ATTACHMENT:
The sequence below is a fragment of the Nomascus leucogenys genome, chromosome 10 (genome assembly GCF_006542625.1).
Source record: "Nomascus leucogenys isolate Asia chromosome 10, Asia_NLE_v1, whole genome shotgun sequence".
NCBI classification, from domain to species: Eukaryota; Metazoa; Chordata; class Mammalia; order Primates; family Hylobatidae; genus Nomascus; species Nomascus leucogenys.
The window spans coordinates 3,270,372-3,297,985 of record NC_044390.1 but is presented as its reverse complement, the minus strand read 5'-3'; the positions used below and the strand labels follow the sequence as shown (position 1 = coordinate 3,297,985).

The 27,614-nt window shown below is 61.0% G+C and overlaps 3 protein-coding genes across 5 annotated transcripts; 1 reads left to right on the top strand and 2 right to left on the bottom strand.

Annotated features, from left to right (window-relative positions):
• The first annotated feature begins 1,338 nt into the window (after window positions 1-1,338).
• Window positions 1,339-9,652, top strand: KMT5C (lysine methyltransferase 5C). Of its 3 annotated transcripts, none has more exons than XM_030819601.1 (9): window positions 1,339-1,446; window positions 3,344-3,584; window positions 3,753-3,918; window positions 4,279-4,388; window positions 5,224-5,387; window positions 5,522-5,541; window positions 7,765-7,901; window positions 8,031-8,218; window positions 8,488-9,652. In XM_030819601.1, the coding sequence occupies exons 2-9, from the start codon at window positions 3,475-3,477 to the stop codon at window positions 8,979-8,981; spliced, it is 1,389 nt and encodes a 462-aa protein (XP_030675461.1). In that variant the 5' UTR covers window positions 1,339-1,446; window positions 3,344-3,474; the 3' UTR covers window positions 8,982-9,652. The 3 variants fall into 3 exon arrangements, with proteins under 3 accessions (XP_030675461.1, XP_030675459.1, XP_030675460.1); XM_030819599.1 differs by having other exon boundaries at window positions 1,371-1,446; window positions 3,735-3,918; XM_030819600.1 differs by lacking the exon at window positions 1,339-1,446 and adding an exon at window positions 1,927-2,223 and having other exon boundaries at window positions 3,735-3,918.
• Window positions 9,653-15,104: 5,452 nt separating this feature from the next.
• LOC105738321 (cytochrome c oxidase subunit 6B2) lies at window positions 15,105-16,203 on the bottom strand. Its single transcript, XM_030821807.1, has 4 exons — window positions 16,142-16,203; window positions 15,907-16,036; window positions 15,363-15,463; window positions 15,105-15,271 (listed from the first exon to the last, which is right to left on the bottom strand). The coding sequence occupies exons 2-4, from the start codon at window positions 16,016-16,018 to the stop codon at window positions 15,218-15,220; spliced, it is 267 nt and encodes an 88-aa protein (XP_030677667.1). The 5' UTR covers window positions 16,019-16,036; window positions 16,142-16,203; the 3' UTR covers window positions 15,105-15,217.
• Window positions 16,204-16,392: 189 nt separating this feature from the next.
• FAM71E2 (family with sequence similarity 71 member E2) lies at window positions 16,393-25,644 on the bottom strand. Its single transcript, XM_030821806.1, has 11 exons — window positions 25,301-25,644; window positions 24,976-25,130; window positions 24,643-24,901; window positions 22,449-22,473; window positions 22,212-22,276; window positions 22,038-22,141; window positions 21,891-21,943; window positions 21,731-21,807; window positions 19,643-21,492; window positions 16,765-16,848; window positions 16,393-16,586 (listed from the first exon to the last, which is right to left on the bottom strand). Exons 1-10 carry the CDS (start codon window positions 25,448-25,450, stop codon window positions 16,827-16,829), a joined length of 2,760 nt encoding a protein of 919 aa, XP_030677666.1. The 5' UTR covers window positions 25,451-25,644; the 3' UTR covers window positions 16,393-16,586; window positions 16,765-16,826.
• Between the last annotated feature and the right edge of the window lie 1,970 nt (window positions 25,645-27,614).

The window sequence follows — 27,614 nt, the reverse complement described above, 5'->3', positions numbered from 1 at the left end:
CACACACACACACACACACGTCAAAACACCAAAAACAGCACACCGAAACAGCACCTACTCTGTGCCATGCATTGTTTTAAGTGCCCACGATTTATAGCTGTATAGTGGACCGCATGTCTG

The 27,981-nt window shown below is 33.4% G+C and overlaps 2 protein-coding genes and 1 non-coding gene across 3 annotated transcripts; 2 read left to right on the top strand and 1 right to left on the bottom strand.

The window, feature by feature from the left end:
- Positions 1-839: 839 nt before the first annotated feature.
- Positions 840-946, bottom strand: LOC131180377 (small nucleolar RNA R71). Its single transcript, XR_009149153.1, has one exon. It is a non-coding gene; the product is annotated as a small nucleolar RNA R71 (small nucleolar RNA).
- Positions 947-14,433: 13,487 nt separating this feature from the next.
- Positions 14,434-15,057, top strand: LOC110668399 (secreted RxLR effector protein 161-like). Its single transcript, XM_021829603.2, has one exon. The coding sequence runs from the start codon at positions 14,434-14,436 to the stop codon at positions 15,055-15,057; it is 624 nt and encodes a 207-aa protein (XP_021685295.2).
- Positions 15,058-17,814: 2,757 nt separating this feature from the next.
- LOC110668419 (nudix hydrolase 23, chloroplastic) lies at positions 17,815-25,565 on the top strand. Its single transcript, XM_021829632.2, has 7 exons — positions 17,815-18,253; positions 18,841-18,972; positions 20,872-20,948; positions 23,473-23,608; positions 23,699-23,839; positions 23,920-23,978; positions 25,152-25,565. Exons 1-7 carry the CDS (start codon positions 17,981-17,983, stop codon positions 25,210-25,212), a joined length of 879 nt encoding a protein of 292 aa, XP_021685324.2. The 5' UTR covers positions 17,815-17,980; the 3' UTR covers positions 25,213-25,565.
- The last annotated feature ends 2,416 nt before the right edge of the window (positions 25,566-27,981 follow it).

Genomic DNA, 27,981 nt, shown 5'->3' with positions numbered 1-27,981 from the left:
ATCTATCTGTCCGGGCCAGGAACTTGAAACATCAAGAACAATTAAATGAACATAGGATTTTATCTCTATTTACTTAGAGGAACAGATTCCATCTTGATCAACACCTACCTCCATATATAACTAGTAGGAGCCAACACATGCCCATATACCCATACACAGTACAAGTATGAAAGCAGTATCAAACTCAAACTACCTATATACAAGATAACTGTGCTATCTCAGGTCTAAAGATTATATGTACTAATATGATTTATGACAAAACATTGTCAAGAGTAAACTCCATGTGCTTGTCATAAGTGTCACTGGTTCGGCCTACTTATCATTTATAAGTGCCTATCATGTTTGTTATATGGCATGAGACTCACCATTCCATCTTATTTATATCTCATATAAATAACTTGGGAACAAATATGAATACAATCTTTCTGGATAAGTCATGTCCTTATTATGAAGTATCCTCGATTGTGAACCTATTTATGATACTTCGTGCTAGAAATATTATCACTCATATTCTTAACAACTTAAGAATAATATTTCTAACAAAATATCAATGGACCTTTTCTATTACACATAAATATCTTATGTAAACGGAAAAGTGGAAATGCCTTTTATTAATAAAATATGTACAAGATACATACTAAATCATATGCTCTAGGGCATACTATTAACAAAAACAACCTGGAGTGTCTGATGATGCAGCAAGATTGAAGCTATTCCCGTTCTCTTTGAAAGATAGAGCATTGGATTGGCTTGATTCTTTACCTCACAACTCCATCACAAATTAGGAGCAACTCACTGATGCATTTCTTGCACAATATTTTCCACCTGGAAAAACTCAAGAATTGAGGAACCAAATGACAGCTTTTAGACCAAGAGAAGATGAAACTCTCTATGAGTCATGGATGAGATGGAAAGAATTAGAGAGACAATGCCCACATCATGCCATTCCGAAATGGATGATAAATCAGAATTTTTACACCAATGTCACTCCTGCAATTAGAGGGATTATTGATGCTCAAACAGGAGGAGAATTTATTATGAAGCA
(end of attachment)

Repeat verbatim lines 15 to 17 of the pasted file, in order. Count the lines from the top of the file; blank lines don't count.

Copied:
CACACACACACACACACACGTCAAAACACCAAAAACAGCACACCGAAACAGCACCTACTCTGTGCCATGCATTGTTTTAAGTGCCCACGATTTATAGCTGTATAGTGGACCGCATGTCTG

The 27,981-nt window shown below is 33.4% G+C and overlaps 2 protein-coding genes and 1 non-coding gene across 3 annotated transcripts; 2 read left to right on the top strand and 1 right to left on the bottom strand.

The window, feature by feature from the left end: